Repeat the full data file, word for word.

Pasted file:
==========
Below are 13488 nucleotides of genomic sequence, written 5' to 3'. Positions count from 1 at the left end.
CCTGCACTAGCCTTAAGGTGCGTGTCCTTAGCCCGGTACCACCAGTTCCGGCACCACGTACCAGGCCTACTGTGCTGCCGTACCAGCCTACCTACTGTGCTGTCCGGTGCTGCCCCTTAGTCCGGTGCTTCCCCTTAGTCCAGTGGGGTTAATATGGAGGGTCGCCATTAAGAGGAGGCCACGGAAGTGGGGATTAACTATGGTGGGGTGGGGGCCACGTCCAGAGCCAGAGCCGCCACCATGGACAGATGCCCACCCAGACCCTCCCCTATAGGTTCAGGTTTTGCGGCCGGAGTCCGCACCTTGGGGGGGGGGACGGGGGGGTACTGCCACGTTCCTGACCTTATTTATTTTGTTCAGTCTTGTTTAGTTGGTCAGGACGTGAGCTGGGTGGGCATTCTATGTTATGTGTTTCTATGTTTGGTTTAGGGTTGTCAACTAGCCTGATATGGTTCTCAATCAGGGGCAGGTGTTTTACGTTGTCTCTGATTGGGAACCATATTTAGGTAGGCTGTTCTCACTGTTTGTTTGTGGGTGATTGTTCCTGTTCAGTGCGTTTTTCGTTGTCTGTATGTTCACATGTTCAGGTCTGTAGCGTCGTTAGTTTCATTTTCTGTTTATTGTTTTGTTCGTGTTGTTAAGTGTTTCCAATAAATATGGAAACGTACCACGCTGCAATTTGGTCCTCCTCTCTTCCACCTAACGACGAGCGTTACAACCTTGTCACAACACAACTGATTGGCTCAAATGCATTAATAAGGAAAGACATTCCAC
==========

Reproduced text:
Below are 13488 nucleotides of genomic sequence, written 5' to 3'. Positions count from 1 at the left end.
CCTGCACTAGCCTTAAGGTGCGTGTCCTTAGCCCGGTACCACCAGTTCCGGCACCACGTACCAGGCCTACTGTGCTGCCGTACCAGCCTACCTACTGTGCTGTCCGGTGCTGCCCCTTAGTCCGGTGCTTCCCCTTAGTCCAGTGGGGTTAATATGGAGGGTCGCCATTAAGAGGAGGCCACGGAAGTGGGGATTAACTATGGTGGGGTGGGGGCCACGTCCAGAGCCAGAGCCGCCACCATGGACAGATGCCCACCCAGACCCTCCCCTATAGGTTCAGGTTTTGCGGCCGGAGTCCGCACCTTGGGGGGGGGGACGGGGGGGTACTGCCACGTTCCTGACCTTATTTATTTTGTTCAGTCTTGTTTAGTTGGTCAGGACGTGAGCTGGGTGGGCATTCTATGTTATGTGTTTCTATGTTTGGTTTAGGGTTGTCAACTAGCCTGATATGGTTCTCAATCAGGGGCAGGTGTTTTACGTTGTCTCTGATTGGGAACCATATTTAGGTAGGCTGTTCTCACTGTTTGTTTGTGGGTGATTGTTCCTGTTCAGTGCGTTTTTCGTTGTCTGTATGTTCACATGTTCAGGTCTGTAGCGTCGTTAGTTTCATTTTCTGTTTATTGTTTTGTTCGTGTTGTTAAGTGTTTCCAATAAATATGGAAACGTACCACGCTGCAATTTGGTCCTCCTCTCTTCCACCTAACGACGAGCGTTACAACCTTGTCACAACACAACTGATTGGCTCAAATGCATTAATAAGGAAAGACATTCCAC